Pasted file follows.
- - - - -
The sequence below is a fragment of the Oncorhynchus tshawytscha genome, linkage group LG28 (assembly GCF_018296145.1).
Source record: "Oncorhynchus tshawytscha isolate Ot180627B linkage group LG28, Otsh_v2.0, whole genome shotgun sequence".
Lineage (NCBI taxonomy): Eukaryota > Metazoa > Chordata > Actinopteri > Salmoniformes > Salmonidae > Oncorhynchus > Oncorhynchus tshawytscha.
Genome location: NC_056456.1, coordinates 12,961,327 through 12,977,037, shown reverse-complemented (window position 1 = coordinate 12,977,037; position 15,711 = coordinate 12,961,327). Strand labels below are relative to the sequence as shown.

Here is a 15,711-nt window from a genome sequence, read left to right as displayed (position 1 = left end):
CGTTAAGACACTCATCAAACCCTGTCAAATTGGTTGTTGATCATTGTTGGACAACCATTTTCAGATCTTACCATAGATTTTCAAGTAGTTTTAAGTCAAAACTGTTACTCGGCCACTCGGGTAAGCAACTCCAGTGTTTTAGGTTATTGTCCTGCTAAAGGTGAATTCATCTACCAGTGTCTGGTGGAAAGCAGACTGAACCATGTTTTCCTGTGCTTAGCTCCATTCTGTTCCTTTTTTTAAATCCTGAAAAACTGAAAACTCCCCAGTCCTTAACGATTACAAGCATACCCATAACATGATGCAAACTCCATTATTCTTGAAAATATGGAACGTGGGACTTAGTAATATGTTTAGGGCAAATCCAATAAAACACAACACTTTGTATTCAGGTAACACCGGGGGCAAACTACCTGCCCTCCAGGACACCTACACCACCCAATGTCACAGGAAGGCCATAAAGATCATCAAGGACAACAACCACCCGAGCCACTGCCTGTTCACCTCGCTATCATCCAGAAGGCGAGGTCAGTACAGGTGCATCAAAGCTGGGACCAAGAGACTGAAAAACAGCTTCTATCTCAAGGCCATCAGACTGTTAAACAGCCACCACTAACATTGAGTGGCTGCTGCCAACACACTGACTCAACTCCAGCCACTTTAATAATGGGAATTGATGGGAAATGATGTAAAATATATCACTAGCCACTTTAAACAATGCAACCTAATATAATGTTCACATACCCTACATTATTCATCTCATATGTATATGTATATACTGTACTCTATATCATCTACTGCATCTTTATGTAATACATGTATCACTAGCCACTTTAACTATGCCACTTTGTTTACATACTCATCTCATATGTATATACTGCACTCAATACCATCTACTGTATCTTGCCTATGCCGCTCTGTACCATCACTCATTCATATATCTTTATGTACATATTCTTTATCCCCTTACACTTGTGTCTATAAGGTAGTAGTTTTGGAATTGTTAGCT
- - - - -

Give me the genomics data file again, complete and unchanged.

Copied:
The sequence below is a fragment of the Oncorhynchus tshawytscha genome, linkage group LG28 (assembly GCF_018296145.1).
Source record: "Oncorhynchus tshawytscha isolate Ot180627B linkage group LG28, Otsh_v2.0, whole genome shotgun sequence".
Lineage (NCBI taxonomy): Eukaryota > Metazoa > Chordata > Actinopteri > Salmoniformes > Salmonidae > Oncorhynchus > Oncorhynchus tshawytscha.
Genome location: NC_056456.1, coordinates 12,961,327 through 12,977,037, shown reverse-complemented (window position 1 = coordinate 12,977,037; position 15,711 = coordinate 12,961,327). Strand labels below are relative to the sequence as shown.

Here is a 15,711-nt window from a genome sequence, read left to right as displayed (position 1 = left end):
CGTTAAGACACTCATCAAACCCTGTCAAATTGGTTGTTGATCATTGTTGGACAACCATTTTCAGATCTTACCATAGATTTTCAAGTAGTTTTAAGTCAAAACTGTTACTCGGCCACTCGGGTAAGCAACTCCAGTGTTTTAGGTTATTGTCCTGCTAAAGGTGAATTCATCTACCAGTGTCTGGTGGAAAGCAGACTGAACCATGTTTTCCTGTGCTTAGCTCCATTCTGTTCCTTTTTTTAAATCCTGAAAAACTGAAAACTCCCCAGTCCTTAACGATTACAAGCATACCCATAACATGATGCAAACTCCATTATTCTTGAAAATATGGAACGTGGGACTTAGTAATATGTTTAGGGCAAATCCAATAAAACACAACACTTTGTATTCAGGTAACACCGGGGGCAAACTACCTGCCCTCCAGGACACCTACACCACCCAATGTCACAGGAAGGCCATAAAGATCATCAAGGACAACAACCACCCGAGCCACTGCCTGTTCACCTCGCTATCATCCAGAAGGCGAGGTCAGTACAGGTGCATCAAAGCTGGGACCAAGAGACTGAAAAACAGCTTCTATCTCAAGGCCATCAGACTGTTAAACAGCCACCACTAACATTGAGTGGCTGCTGCCAACACACTGACTCAACTCCAGCCACTTTAATAATGGGAATTGATGGGAAATGATGTAAAATATATCACTAGCCACTTTAAACAATGCAACCTAATATAATGTTCACATACCCTACATTATTCATCTCATATGTATATGTATATACTGTACTCTATATCATCTACTGCATCTTTATGTAATACATGTATCACTAGCCACTTTAACTATGCCACTTTGTTTACATACTCATCTCATATGTATATACTGCACTCAATACCATCTACTGTATCTTGCCTATGCCGCTCTGTACCATCACTCATTCATATATCTTTATGTACATATTCTTTATCCCCTTACACTTGTGTCTATAAGGTAGTAGTTTTGGAATTGTTAGCT